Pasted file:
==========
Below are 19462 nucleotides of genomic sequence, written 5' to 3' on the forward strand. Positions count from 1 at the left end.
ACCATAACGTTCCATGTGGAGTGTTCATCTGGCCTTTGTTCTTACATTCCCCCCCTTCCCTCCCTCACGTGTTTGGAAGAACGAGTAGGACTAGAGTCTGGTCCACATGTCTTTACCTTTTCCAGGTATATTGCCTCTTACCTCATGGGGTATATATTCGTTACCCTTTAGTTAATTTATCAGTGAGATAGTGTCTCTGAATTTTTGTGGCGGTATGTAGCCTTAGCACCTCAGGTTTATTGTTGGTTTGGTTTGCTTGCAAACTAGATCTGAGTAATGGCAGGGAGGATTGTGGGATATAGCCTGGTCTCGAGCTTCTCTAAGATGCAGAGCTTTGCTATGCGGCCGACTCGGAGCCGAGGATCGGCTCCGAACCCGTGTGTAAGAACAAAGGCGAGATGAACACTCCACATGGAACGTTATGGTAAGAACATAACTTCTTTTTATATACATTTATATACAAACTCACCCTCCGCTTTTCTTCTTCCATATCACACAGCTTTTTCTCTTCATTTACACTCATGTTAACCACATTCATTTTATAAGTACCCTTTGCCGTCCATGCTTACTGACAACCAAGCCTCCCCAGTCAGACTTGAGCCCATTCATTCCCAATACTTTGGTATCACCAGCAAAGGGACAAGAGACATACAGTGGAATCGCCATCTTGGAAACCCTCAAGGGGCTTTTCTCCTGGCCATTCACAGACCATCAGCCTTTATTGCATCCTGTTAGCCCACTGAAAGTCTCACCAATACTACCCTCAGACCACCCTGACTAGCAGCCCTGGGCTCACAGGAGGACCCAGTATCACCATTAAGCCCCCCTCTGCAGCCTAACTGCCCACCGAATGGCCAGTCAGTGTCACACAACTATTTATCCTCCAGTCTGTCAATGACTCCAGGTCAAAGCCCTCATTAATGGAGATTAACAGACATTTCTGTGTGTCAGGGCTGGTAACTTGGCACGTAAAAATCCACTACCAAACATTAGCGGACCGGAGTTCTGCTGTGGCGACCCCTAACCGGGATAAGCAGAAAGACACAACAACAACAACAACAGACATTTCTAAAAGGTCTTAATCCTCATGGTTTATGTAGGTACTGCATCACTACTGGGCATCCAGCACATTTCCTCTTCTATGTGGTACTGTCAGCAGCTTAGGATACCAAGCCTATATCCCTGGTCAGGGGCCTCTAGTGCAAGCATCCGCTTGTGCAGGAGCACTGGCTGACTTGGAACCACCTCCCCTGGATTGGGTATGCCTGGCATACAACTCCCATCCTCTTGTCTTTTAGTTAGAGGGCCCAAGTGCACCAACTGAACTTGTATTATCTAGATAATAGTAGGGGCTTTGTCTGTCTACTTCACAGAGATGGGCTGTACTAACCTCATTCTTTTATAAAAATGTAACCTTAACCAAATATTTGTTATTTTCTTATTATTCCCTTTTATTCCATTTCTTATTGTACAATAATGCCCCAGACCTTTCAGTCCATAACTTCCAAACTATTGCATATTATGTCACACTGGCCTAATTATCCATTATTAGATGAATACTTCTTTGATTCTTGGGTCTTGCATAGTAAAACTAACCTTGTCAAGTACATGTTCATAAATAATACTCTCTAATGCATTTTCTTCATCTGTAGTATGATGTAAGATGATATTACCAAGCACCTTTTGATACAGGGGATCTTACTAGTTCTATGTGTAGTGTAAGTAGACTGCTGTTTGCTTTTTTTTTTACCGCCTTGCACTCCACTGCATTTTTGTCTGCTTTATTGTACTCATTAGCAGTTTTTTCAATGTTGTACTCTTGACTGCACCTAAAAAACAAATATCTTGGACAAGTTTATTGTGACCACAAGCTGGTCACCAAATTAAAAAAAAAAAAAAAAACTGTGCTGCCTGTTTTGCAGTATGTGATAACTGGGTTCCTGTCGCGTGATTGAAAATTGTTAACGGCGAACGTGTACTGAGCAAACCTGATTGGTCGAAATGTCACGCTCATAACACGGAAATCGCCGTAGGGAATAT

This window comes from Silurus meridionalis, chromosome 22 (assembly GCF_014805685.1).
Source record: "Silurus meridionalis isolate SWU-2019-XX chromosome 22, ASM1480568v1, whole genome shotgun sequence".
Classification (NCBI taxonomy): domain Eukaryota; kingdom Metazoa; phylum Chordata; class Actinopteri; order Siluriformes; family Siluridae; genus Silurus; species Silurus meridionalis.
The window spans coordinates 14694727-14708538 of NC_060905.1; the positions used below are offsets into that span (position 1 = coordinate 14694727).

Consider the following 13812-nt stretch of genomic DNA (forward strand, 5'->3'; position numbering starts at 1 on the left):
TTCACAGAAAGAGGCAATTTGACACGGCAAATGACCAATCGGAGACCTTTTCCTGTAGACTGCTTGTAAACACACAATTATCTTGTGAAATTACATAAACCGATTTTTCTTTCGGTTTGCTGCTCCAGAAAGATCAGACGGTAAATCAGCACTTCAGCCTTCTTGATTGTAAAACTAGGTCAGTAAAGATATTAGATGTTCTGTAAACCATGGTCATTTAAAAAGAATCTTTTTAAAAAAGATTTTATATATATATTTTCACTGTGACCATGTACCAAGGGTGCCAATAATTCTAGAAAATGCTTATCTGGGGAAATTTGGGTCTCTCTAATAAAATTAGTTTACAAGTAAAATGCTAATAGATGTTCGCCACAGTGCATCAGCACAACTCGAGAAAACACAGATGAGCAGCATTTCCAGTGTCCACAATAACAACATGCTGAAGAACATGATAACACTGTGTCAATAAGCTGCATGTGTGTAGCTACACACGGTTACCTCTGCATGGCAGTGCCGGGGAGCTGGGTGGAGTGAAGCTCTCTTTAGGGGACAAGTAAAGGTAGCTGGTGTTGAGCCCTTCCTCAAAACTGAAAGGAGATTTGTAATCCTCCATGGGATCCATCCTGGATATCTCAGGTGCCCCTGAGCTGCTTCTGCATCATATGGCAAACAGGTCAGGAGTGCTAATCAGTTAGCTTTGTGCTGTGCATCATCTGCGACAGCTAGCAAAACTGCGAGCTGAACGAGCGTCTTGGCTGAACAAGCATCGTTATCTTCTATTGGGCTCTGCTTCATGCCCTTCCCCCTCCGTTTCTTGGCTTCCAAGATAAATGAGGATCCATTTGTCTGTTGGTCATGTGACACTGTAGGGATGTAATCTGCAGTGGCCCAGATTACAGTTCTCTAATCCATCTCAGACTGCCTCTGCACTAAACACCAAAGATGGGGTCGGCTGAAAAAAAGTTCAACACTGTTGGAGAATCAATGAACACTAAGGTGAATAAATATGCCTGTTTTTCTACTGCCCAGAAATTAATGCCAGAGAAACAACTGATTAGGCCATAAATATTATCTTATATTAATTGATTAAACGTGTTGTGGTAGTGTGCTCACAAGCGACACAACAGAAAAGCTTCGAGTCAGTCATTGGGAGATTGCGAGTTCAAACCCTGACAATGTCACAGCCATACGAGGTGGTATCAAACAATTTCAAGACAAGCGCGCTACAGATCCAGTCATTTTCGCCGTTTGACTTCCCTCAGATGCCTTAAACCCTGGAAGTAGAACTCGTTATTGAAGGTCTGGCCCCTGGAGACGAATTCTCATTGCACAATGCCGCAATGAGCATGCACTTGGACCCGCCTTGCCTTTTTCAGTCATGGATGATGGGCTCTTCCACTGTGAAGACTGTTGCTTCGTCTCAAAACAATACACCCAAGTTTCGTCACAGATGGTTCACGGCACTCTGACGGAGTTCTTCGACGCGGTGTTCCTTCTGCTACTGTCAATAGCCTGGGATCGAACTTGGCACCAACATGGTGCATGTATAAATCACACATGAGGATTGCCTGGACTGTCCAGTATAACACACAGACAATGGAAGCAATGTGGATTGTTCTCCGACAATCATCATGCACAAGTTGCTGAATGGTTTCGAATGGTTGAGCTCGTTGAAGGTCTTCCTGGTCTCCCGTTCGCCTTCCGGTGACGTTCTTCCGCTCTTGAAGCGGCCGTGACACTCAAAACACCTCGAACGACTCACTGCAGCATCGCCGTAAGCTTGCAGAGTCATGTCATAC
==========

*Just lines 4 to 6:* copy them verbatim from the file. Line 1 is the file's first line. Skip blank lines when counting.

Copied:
Source record: "Silurus meridionalis isolate SWU-2019-XX chromosome 22, ASM1480568v1, whole genome shotgun sequence".
Classification (NCBI taxonomy): domain Eukaryota; kingdom Metazoa; phylum Chordata; class Actinopteri; order Siluriformes; family Siluridae; genus Silurus; species Silurus meridionalis.
The window spans coordinates 14694727-14708538 of NC_060905.1; the positions used below are offsets into that span (position 1 = coordinate 14694727).